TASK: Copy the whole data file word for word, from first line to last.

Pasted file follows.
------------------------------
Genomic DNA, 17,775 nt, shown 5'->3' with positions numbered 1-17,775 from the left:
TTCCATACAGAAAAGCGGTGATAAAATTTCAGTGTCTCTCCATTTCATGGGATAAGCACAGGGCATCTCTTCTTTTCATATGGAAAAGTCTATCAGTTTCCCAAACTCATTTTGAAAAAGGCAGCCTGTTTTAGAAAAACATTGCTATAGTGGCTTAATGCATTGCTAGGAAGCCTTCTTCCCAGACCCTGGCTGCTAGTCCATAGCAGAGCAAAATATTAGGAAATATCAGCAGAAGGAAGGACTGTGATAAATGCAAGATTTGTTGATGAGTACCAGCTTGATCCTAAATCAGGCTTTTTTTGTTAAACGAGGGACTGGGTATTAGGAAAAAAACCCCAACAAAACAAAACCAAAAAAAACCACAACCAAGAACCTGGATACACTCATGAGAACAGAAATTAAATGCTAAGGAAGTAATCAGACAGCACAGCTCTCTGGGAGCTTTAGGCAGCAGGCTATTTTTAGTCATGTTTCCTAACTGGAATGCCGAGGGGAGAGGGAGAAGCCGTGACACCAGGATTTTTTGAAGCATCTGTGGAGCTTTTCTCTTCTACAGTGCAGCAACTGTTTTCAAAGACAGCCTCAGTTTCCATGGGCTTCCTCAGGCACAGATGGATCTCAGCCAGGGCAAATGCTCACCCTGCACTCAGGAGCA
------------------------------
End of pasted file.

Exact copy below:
Genomic DNA, 17,775 nt, shown 5'->3' with positions numbered 1-17,775 from the left:
TTCCATACAGAAAAGCGGTGATAAAATTTCAGTGTCTCTCCATTTCATGGGATAAGCACAGGGCATCTCTTCTTTTCATATGGAAAAGTCTATCAGTTTCCCAAACTCATTTTGAAAAAGGCAGCCTGTTTTAGAAAAACATTGCTATAGTGGCTTAATGCATTGCTAGGAAGCCTTCTTCCCAGACCCTGGCTGCTAGTCCATAGCAGAGCAAAATATTAGGAAATATCAGCAGAAGGAAGGACTGTGATAAATGCAAGATTTGTTGATGAGTACCAGCTTGATCCTAAATCAGGCTTTTTTTGTTAAACGAGGGACTGGGTATTAGGAAAAAAACCCCAACAAAACAAAACCAAAAAAAACCACAACCAAGAACCTGGATACACTCATGAGAACAGAAATTAAATGCTAAGGAAGTAATCAGACAGCACAGCTCTCTGGGAGCTTTAGGCAGCAGGCTATTTTTAGTCATGTTTCCTAACTGGAATGCCGAGGGGAGAGGGAGAAGCCGTGACACCAGGATTTTTTGAAGCATCTGTGGAGCTTTTCTCTTCTACAGTGCAGCAACTGTTTTCAAAGACAGCCTCAGTTTCCATGGGCTTCCTCAGGCACAGATGGATCTCAGCCAGGGCAAATGCTCACCCTGCACTCAGGAGCA